The Impact of the Internet on Change in Consumer Values in India: Internet and Values

The Impact of the Internet on Change in Consumer Values in India: Internet and Values

Jiban Khuntia (University of Colorado, Denver, USA), Vicki Lane (University of Colorado, Denver, USA) and Madhavan Parthasarathy (University of Colorado, Denver, USA)
DOI: 10.4018/978-1-7998-1786-4.ch008

Abstract

Has the Internet impacted the core values of consumers, particularly in developing nations? Unlike one-way mass media vehicles such as television, the internet's two-way, interactive nature allows individuals to communicate in a high-involvement, border-free world via social media, blogs, online forums, and the like. This will result in the trading of values and ideas, and especially in the erosion of traditional value systems in developing nations. This chapter highlights the changes in values in India between 2004 and 2014, with a marked increase in Western individualistic values such as power and achievement, eroding traditional collective values such as universalism among Indian youth during this period. Since consumers buy products that reflect their values, these findings have profound implications for business management and marketing. Further, the general notion that the core values of a society are slow to change is refuted.
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Introduction

The notion of globalization of culture and markets, where western cultural values, depicted by international mass media channels, have made the world a “global village,” is not new (e.g., McLuhan 1962; Kraidy 2002). The general narrative argues that western television programs and ads were increasingly accessible to developing markets, thanks to satellite and other advanced technology. This, in turn, led to a steady flow of transnational images which encouraged youth in developing countries to adopt a western lifestyle by consuming similar products (e.g., Nike shoes, Coca-Cola, etc.) to their compatriots in developed nations. In the words of Levitt (1984, p. 1) technology “has made isolated places and impoverished peoples eager for modernity’s allurements. Almost everyone everywhere wants all the things they have heard about, seen, or experienced via the new technologies”.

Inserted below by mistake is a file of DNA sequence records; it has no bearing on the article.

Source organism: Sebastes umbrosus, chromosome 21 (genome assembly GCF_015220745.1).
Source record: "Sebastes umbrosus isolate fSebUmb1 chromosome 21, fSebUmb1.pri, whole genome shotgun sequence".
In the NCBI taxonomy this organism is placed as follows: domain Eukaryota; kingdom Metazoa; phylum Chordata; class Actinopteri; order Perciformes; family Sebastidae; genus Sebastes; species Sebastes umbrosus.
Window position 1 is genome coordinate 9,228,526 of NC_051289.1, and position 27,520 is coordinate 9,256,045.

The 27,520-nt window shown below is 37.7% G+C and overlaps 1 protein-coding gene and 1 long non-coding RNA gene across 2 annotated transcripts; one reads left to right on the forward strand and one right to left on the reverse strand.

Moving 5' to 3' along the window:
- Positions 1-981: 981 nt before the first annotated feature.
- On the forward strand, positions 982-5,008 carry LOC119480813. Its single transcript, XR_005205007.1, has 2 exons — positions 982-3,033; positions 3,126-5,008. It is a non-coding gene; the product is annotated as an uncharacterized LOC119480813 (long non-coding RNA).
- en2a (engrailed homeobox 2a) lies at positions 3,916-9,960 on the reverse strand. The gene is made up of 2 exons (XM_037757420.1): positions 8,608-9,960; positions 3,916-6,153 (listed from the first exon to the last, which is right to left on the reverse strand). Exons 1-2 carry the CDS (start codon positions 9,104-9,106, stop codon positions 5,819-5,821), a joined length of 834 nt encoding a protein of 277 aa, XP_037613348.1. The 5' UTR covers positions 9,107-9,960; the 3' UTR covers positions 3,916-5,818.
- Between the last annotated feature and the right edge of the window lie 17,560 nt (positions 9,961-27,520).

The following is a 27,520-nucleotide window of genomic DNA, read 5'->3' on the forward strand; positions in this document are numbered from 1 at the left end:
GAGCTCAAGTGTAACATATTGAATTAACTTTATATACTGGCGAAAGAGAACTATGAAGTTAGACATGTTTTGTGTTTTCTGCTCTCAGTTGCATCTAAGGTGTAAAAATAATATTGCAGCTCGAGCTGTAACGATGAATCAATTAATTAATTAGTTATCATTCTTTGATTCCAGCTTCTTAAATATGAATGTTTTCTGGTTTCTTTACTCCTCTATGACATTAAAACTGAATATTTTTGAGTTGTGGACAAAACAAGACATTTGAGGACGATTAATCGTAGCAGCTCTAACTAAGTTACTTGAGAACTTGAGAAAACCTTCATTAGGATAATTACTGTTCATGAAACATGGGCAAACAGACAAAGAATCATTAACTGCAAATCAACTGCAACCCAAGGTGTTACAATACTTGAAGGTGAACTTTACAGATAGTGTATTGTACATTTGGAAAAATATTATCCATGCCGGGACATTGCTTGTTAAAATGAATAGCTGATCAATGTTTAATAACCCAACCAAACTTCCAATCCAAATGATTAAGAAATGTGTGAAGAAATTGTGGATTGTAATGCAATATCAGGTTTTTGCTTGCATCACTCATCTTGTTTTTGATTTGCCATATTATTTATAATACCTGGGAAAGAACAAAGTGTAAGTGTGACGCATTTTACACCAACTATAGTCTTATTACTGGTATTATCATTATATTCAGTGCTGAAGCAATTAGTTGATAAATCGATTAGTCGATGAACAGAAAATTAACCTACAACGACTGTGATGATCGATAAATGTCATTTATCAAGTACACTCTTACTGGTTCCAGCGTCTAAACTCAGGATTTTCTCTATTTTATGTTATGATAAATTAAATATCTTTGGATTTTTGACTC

These assertions would suggest that, over the past 50 years, western individualistic traits, such as power and achievement, would have made inroads into the core collective value system of consumers in developing nations, including India. Evidence suggests, however, that this has not been the case, at least not before 2004. Indeed, core values in India have remained fairly stable from the 1980s until the early 2000s. As an example, the individualism score for India was 48, according to Hofstede’s cultural value score in 1980, and 46 in 2004 (Ghemawat and Reiche, 2011; Hofstede 2015). This would suggest that one-way mass media while encouraging Indians to adopt western products, had little influence on changing core values.

However, as we will demonstrate in this paper, all this changed since the advent of the internet and, more recently, social media. The high-involvement, interactive nature of the internet has had a profound impact on the values of Indian youth. Online platforms, such as those afforded by social media, facilitate a high-involvement, interactive exchange of views between people around the world resulting in a true exchange of ideals and values and, in the process, impact the value system of Indian youth. While existing research on human values suggests that, barring a catastrophic event, core values in a society are slow to change (e.g., Rokeach 1968), we show that, in recent years, the internet has been the catalyst for rapid change of values among youth in India.

Specifically, we address the question of how the Internet is changing the values of youth in India. Does the amount of time spent on the Internet affect the rate of change of a person’s values? If so, which values change, and which do not? How quickly have these values changed? These questions are noteworthy, both from managerial and academic perspectives. Since consumers buy products that reflect their values, a noteworthy change in core values of society will have a significant impact on the products demanded and, commensurately, on the most effective ways to market them. Academically, newer concepts and theories will evolve, potentially refuting the long-standing belief that values are slow to change. This chapter reflects on these questions and attempts to provide some insights from existing research, while contextualizing the discussions to India, with observations and reflections on the change due to globalization and mass communication from 2004-2014.

India was specifically chosen for this study because of the tremendous growth in internet connectivity and, more recently, social media membership during the time frame of this study (i.e., from 2004 to 2014). India had just 39.2 million internet users in 2004 (Internet World Stats 2019), a number that has increased to 350 million users by 2014 and over half a billion users by 2018 (Internet Live Statistics 2019). This exceeds the entire population of the United States and is second only to China in terms of internet consumption. India currently has over 300 million Facebook users, the largest in the world (Statistica 2019).

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